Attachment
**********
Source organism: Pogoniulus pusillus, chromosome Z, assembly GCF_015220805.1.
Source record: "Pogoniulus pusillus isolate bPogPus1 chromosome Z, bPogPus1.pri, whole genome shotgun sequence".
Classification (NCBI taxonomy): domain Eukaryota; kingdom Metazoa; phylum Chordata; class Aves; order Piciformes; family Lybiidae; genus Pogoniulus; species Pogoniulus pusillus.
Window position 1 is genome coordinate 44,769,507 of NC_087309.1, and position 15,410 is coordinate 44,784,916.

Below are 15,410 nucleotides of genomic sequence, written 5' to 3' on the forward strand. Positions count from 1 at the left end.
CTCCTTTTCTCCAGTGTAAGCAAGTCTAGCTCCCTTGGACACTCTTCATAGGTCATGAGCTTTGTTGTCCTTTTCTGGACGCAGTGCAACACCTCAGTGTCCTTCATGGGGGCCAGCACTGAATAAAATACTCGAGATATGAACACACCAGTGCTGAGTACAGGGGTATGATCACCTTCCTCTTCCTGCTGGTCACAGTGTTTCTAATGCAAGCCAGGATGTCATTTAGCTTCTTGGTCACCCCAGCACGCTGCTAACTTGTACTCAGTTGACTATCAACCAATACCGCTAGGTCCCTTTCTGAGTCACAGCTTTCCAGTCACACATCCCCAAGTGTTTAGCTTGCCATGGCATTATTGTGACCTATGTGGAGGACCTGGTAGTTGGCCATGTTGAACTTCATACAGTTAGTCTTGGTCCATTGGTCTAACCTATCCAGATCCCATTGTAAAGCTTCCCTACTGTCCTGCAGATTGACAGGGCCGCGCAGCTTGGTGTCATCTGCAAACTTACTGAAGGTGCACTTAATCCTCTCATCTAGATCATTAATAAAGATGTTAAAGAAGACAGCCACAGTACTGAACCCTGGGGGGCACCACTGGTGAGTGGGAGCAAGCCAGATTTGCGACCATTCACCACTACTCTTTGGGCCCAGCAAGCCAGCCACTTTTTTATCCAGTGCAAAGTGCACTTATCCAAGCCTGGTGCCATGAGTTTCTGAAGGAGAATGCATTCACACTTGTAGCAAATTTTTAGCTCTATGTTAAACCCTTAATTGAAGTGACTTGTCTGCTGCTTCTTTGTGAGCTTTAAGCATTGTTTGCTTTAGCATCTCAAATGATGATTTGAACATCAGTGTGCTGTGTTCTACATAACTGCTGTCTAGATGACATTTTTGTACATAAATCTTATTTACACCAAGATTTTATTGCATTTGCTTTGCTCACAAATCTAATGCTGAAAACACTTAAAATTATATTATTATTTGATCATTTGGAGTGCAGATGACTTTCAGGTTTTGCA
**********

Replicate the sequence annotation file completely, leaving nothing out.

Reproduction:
Source organism: Pogoniulus pusillus, chromosome Z, assembly GCF_015220805.1.
Source record: "Pogoniulus pusillus isolate bPogPus1 chromosome Z, bPogPus1.pri, whole genome shotgun sequence".
Classification (NCBI taxonomy): domain Eukaryota; kingdom Metazoa; phylum Chordata; class Aves; order Piciformes; family Lybiidae; genus Pogoniulus; species Pogoniulus pusillus.
Window position 1 is genome coordinate 44,769,507 of NC_087309.1, and position 15,410 is coordinate 44,784,916.

Below are 15,410 nucleotides of genomic sequence, written 5' to 3' on the forward strand. Positions count from 1 at the left end.
CTCCTTTTCTCCAGTGTAAGCAAGTCTAGCTCCCTTGGACACTCTTCATAGGTCATGAGCTTTGTTGTCCTTTTCTGGACGCAGTGCAACACCTCAGTGTCCTTCATGGGGGCCAGCACTGAATAAAATACTCGAGATATGAACACACCAGTGCTGAGTACAGGGGTATGATCACCTTCCTCTTCCTGCTGGTCACAGTGTTTCTAATGCAAGCCAGGATGTCATTTAGCTTCTTGGTCACCCCAGCACGCTGCTAACTTGTACTCAGTTGACTATCAACCAATACCGCTAGGTCCCTTTCTGAGTCACAGCTTTCCAGTCACACATCCCCAAGTGTTTAGCTTGCCATGGCATTATTGTGACCTATGTGGAGGACCTGGTAGTTGGCCATGTTGAACTTCATACAGTTAGTCTTGGTCCATTGGTCTAACCTATCCAGATCCCATTGTAAAGCTTCCCTACTGTCCTGCAGATTGACAGGGCCGCGCAGCTTGGTGTCATCTGCAAACTTACTGAAGGTGCACTTAATCCTCTCATCTAGATCATTAATAAAGATGTTAAAGAAGACAGCCACAGTACTGAACCCTGGGGGGCACCACTGGTGAGTGGGAGCAAGCCAGATTTGCGACCATTCACCACTACTCTTTGGGCCCAGCAAGCCAGCCACTTTTTTATCCAGTGCAAAGTGCACTTATCCAAGCCTGGTGCCATGAGTTTCTGAAGGAGAATGCATTCACACTTGTAGCAAATTTTTAGCTCTATGTTAAACCCTTAATTGAAGTGACTTGTCTGCTGCTTCTTTGTGAGCTTTAAGCATTGTTTGCTTTAGCATCTCAAATGATGATTTGAACATCAGTGTGCTGTGTTCTACATAACTGCTGTCTAGATGACATTTTTGTACATAAATCTTATTTACACCAAGATTTTATTGCATTTGCTTTGCTCACAAATCTAATGCTGAAAACACTTAAAATTATATTATTATTTGATCATTTGGAGTGCAGATGACTTTCAGGTTTTGCA